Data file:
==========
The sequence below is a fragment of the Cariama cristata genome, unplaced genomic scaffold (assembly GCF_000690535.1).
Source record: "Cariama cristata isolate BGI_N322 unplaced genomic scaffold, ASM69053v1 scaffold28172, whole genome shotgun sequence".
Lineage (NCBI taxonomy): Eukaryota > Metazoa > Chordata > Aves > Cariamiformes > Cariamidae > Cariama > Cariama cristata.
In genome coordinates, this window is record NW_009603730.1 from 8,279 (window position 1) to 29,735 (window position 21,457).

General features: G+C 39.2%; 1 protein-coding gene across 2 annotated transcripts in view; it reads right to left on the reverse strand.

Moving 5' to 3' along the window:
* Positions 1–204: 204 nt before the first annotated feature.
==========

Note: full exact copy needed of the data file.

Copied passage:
The sequence below is a fragment of the Cariama cristata genome, unplaced genomic scaffold (assembly GCF_000690535.1).
Source record: "Cariama cristata isolate BGI_N322 unplaced genomic scaffold, ASM69053v1 scaffold28172, whole genome shotgun sequence".
Lineage (NCBI taxonomy): Eukaryota > Metazoa > Chordata > Aves > Cariamiformes > Cariamidae > Cariama > Cariama cristata.
In genome coordinates, this window is record NW_009603730.1 from 8,279 (window position 1) to 29,735 (window position 21,457).

General features: G+C 39.2%; 1 protein-coding gene across 2 annotated transcripts in view; it reads right to left on the reverse strand.

Moving 5' to 3' along the window:
* Positions 1–204: 204 nt before the first annotated feature.